Medical malpractice refers to a situation in which a medical care provider acts negligently or otherwise deviates from acceptable standards of practice, and those actions cause injury or death to a patient.
A study published in the British Medical Journal in May 2016 revealed that medical errors in health care facilities may now be the third-leading cause of death in the U.S. These instances claim the lives of 251,000 patients in the U.S. every year, equating to nearly 700 deaths each day.
Below are a few common types of medical malpractice:
Physicians are expected to provide patients with accurate and timely diagnoses in order to ensure they have the best chance of successful treatment and a good outcome. Unfortunately, a study published in the British Medical Journal has estimated that one adult patient in 20 who visits outpatient settings is misdiagnosed every year in the U.S. That number equates to about 12 million American adults who suffer the consequences of a delayed, missed or wrong diagnosis.
Life-threatening consequences may result from the misdiagnosis of cancer, meningitis, pneumonia, cardiovascular events such as heart attack, stroke and blood clot conditions, and more. These and other deadly medical conditions cannot go untreated for long without causing irreversible bodily harm.
A surgical error can leave a helpless, unconscious patient with severe and sometimes deadly injuries. Dangerous surgical mistakes may include:
- Organ, tissue and/or nerve damage
- Intraoperative bleeding
- Unsanitary surgical instruments
- Procedure performed on the wrong surgical site
- Wrong patient underwent surgery
- Surgical device left behind
Furthermore, the U.S. Food and Drug Administration (FDA) estimates as many as 650 surgical fires occur each year in the United States. Ignition sources like lasers, defibrillators, drills and electrosurgical units can kill or severely burn patients while they are undergoing a medical procedure.
More than 4,000 preventable mistakes occur in surgery every year, according to a study published in the journal Surgery.
Permanent harm can result from medical negligence that occurs at any time during pregnancy, labor and delivery. Threatening complications that may arise include:
- Anoxia, or lack of oxygen at birth
- Fetal distress
- Hypoxia, or reduced oxygen supply
- Macrosomia (abnormally large baby)
- Placental abruption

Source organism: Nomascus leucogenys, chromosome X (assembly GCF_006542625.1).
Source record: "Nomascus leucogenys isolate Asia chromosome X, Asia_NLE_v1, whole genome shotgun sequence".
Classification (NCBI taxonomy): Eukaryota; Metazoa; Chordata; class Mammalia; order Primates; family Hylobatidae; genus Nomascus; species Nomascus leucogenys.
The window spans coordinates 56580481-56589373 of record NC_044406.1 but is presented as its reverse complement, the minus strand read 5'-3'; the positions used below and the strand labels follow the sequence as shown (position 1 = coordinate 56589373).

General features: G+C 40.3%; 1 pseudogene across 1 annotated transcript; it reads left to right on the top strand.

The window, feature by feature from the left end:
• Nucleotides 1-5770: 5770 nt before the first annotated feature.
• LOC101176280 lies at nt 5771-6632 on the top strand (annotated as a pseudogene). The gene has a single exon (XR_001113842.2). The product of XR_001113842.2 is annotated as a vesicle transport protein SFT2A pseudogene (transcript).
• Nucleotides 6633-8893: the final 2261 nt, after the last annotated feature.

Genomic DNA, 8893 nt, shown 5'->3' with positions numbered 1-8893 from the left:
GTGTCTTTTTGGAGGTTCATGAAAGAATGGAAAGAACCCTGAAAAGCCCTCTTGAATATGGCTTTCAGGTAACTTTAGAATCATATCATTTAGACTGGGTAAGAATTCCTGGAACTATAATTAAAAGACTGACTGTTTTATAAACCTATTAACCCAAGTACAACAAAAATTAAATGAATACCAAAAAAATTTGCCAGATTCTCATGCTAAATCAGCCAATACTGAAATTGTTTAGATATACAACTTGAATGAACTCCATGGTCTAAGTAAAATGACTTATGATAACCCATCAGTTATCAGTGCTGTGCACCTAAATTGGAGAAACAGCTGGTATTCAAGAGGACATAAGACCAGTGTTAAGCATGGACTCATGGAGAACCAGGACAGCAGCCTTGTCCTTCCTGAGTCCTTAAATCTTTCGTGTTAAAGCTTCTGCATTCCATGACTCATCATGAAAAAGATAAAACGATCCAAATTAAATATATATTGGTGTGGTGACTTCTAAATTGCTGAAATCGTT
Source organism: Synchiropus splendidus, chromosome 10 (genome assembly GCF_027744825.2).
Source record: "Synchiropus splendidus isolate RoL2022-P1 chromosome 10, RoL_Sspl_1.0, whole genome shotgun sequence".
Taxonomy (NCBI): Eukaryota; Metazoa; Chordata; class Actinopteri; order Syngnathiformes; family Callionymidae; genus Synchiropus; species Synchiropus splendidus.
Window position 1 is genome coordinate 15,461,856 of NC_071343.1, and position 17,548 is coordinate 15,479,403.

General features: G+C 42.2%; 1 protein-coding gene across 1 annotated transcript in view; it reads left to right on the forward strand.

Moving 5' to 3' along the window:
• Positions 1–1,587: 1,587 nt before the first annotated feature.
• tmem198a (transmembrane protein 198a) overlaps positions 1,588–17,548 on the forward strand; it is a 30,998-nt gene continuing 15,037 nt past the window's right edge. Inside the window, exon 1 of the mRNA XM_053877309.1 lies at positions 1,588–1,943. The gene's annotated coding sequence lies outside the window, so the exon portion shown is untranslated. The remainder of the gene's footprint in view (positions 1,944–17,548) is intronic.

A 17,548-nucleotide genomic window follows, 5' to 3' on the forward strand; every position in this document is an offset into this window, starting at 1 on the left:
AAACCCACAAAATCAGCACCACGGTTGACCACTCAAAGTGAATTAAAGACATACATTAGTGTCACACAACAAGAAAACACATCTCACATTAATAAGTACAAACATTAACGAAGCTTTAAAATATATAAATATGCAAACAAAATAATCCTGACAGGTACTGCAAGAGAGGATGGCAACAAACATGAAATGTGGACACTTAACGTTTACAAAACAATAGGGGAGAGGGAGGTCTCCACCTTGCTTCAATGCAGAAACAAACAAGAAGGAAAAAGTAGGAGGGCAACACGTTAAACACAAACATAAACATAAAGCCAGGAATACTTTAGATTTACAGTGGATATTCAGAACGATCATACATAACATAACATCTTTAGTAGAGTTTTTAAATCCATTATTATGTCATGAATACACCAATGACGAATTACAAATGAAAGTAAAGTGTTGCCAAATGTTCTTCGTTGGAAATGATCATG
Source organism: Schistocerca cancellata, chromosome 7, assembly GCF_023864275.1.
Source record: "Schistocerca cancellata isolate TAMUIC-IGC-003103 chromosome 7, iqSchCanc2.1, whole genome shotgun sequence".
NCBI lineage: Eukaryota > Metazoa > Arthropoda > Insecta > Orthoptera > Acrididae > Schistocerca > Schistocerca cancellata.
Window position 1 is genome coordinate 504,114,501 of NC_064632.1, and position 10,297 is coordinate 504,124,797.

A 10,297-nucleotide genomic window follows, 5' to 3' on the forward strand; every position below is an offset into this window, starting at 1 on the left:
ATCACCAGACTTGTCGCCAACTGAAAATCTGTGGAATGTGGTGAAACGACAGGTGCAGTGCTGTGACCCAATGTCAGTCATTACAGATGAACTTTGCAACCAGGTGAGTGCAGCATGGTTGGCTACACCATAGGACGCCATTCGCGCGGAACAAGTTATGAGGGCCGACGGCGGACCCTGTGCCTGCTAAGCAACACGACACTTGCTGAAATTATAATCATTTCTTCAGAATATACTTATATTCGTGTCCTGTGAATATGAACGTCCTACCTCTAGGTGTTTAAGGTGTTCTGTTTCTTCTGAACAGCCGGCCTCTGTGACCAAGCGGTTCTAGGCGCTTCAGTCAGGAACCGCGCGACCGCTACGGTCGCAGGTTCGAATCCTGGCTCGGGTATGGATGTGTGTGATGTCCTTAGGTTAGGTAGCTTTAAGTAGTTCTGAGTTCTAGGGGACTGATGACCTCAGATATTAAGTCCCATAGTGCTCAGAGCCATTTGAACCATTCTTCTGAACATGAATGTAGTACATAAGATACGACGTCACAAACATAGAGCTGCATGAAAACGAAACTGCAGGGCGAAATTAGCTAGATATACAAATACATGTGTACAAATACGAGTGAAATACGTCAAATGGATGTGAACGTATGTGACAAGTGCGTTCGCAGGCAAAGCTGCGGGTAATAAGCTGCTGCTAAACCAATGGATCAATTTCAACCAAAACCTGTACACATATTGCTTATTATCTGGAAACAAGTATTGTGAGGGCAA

- Shoulder dystocia
- Umbilical cord problems
- Undiagnosed and untreated infection in the mother
When these and other complications occur, physicians must act quickly to protect the well-being of the infant. Failure to do so may lead to birth trauma and permanent health problems that reduce a child’s quality of life. In addition to the harm caused to a newborn baby, the mother can also be harmed.
Medication errors are among the most common medical mistakes in the U.S. – and with more than 80 percent of American adults taking at least one medication, the threat is significant. Even a small error can have life-threatening consequences.
A medication error is "... any preventable event that may cause or lead to inappropriate medication use or patient harm while the medication is in the control of the health care professional, patient, or consumer," according to the National Coordinating Council for Medication Error Reporting and Prevention. There are a variety of reasons medication errors occur, including:
- Miscommunication of drug orders
- Poor handwriting on prescriptions
- Confusion of similarly named drugs
- Poor packaging design
- Confusion of dosing units
A report from the Institute of Medicine of the National Academies has estimated that these errors harm at least 1.5 million people every year.
Contact Anapol Weiss for Assistance
Anapol Weiss holds health care professionals and institutions responsible for their negligence, because no one should have to endure the physical and emotional pain resulting from a medical mistake. Obtaining justice and compensation is just the beginning. Our clients also help prevent a similar situation from happening again to someone else.
Contact Anapol Weiss for assistance if you or a family member was hurt by a medical mistake. It could be the first step toward protecting your legal rights and getting answers.